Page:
Review: Nomem Novum’s “ATLANTVM” offers a sense of urgency and futurism not often felt in contemporary music

ATLANTVM_hires

ATLANTVM_hires

Editor’s Disclosure: Executive editor of ArtsATL, Laura Relyea, serves as a volunteer event curator and coordinator for Deer Bear Wolf’s reading series, Transgression.

Nomem Novum’s new album, ATLANTVM, is a beautiful, complex concept album that took several years to make. In the first moments of the album, you are dropped into what the band describes as a “mythological, post-apocalyptic or dreamed Atlanta” that gives a sense of urgency and futurism not often felt in contemporary music. Interestingly enough, the future still feels slightly like the 1980s. Fans of Arcade Fire may find this album to be a great introduction to a local band with a similar sound.

Synthesizers and drifting pads are the openings to an album that could be the soundtrack to Blade Runner or Tron. The second track, “Yellow Shadow,” pulses with an epic groove and catchy synth line. Here, the quality of the album’s production can be heard in the attention to detail. Vocal effects that change line to line, perfectly rhythmic guitar delays and a nice, crisp overall tone are highlighted from the outset of the album.

The third track, “Noncommittal,” starts with a heavy beat evocative of a truly Atlanta-made album. Despite the presence of a big beat, this track quickly returns to the futuristic synthetic sound that courses through the album’s entirety. The chorus to “Noncommittal” is melodically pleasing and epically charged, an interesting play on a hip-hop rhythm track fused with ’80s synth and big vocals.

“Half Light” is pushed quickly on the listener with a full synthesizer and supported by lyrics that harken to youthful days of exploration: “Heard of a secret clearing beyond the stars. We’ll take our bikes it’s not that far.” Throughout the exploration, the vocals could allude to some futuristic world that is engulfed in a nuclear fallout, or if you resist that notion, the tale of a sunset wonderland. This track features some of the virtuosic synth and guitar solos that you can find on other tracks like “Hidden Acres” or “Yellow Shadow.”

By the middle mark of the album, one can only wonder if Novem Novum’s inceptor, David Norbery, lives in a constant deluge of dystopian dissatisfaction and fear. The ominous tones of an apocalypse continue with very Win Butler-esque vocals. Interestingly titled, “Angler’s Corner” appears to be a mysterious tale of a feverish narrator who is wandering through a hopeless wasteland. Structurally repetitive, the fifth track of the album is an intense pivot for the album that leaves the listener with no choice but to keep listening.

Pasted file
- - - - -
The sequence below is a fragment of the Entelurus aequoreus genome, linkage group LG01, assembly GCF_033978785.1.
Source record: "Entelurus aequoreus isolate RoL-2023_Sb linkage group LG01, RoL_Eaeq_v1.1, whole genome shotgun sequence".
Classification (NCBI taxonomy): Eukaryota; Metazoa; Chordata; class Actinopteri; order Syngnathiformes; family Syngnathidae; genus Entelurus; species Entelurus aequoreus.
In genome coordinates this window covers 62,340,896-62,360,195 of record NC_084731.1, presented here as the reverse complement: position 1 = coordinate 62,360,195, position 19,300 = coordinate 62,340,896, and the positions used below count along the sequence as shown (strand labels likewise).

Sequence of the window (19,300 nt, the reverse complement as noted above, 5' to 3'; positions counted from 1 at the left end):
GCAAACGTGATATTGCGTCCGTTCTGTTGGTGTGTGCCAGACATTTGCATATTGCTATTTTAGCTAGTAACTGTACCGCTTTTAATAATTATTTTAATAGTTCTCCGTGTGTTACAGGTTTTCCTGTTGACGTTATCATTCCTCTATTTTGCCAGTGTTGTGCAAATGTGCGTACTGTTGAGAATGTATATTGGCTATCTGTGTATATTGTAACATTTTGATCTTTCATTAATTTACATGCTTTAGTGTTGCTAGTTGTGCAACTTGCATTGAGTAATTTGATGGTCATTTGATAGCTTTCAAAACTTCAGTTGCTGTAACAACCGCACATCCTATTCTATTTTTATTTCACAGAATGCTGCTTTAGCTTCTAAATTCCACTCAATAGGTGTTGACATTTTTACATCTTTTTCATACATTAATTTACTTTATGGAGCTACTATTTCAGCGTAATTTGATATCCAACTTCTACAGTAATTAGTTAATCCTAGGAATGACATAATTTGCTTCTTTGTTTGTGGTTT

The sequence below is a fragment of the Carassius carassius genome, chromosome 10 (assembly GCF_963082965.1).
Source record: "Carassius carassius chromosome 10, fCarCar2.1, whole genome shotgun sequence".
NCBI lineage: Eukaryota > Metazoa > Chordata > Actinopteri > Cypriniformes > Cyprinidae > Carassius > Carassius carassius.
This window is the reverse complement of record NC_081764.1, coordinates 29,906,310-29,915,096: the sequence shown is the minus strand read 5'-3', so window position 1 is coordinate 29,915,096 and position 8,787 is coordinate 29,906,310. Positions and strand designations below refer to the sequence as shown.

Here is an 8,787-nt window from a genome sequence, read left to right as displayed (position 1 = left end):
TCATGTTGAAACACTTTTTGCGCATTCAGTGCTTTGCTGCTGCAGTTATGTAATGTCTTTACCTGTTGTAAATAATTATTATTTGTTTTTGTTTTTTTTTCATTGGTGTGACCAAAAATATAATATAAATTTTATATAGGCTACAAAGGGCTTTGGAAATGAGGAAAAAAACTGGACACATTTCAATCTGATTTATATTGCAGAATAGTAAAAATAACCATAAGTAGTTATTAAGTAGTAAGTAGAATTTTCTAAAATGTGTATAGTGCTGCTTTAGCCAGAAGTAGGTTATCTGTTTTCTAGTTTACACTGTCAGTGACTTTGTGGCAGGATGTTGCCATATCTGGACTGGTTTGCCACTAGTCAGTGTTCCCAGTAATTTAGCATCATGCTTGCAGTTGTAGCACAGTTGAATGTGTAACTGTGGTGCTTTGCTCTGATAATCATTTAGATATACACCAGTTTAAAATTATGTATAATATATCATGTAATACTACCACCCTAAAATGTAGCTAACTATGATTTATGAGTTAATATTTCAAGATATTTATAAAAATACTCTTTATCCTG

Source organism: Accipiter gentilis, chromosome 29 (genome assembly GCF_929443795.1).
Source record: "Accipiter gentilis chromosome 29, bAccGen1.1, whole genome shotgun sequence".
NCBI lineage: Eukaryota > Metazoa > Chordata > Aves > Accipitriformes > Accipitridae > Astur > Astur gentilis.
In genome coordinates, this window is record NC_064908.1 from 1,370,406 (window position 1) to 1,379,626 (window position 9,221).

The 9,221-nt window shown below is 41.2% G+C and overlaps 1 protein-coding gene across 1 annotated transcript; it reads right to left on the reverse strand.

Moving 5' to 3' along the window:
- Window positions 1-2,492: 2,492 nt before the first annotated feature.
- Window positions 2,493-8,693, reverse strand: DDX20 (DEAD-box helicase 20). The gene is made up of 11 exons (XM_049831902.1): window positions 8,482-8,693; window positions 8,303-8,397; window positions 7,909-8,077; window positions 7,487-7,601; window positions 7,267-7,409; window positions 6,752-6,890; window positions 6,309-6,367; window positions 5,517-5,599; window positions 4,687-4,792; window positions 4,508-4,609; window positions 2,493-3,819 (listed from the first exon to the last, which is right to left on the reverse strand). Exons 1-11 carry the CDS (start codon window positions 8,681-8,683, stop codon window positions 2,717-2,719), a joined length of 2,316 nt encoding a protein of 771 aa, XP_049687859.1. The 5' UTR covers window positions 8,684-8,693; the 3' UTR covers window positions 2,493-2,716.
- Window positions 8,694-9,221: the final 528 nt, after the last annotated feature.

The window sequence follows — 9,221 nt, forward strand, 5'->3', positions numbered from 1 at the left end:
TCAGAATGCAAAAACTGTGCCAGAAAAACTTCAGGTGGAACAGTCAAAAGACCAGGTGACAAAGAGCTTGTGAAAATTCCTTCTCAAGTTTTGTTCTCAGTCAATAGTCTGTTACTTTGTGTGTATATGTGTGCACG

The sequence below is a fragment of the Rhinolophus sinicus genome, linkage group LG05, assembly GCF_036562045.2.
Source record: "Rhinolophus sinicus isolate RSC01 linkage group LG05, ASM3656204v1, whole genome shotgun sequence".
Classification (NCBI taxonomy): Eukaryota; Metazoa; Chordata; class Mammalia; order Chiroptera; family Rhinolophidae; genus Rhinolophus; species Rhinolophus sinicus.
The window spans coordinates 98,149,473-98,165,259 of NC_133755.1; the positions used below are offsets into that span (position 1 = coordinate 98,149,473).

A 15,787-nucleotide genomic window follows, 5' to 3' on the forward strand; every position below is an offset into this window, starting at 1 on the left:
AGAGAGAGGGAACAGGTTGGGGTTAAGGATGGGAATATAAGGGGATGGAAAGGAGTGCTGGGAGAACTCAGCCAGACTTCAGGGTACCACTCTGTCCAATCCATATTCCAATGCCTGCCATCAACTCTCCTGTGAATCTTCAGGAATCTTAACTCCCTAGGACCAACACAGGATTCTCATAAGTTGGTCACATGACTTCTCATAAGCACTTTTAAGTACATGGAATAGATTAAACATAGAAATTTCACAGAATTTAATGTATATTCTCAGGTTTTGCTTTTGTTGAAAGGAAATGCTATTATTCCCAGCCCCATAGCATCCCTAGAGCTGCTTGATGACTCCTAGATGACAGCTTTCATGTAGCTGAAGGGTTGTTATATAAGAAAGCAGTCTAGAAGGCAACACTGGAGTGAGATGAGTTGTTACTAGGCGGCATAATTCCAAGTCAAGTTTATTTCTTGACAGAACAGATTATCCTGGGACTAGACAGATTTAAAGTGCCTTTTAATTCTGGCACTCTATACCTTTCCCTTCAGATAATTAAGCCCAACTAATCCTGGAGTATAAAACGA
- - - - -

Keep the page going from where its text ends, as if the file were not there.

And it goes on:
And if you kept listening you will be rewarded by the upbeat sixth track, “Simulcast.” Here Norbery’s vocals have a stark rawness reminiscent of an All That You Can’t Leave Behind-era Bono. Norbery’s attention to panning and production can be heard specifically in the bridge of this song. The song shows its ability to create a broad full sound. It must have taken five years just to harness the synthesizer as is done on this track.

On “Hidden Acres,” David Norbery shows he has the power and potential of delivering electric pop anthems and utilizes the emotion of iv-vi-v chord progression — it’s a beautiful thing when well-used, as it is in this instance. The lyrics tell a sweet tale of a home and a “hidden” acre. Fringing on the emotion and tactics employed by hip-hop anthems, this song only lacks the inspiration it’s begging for in its chorus line, “I will wait for the fireplace.” However, the musical lack of resolve due to the song being buried in its subdominant is just the right trick for never feeling quite at home.

At certain points on the album, Nomen Novem exhibits that their songs can have the grooviest of grooves. “Moon Lingerie” features some of Norbery’s most driving rhythm tracks and his finest vocals; his voice is strong and well-mixed and the lyrics suggest a temporal urgency. This track is also the first feature of a mysterious harmonica solo — perhaps a last minute attempt to include an unnecessary, disregarded virtuosic gift that Norbery hid up his sleeve for the rest of the album. Overall, this is a very strong track and a great soundtrack to an evening drive.

The closing track opens with a soundscape of white noise and lo-fi bits that are slowly covered by an affected organ with a prominent bass line and grinding drum beat. Nomen Novum gives you its most original piece only at the end of ATLANTVM. “Integrity Heights” is what you were waiting for after “Moon Lingerie.” Perhaps more than anywhere else on the album, you can envision the band playing this song live at the 529 next Saturday.

“Whatever’s gonna happen … what if it never happens? Bury me in Lake Lanier.” What a nice ending. It’s mysterious, heavy and hopeless. Perhaps, that’s what the sci-fi films of the ’80s tried to get across and that’s precisely the mood and sentiment that Nomen Novum brings to us on this ambitious full-length album.

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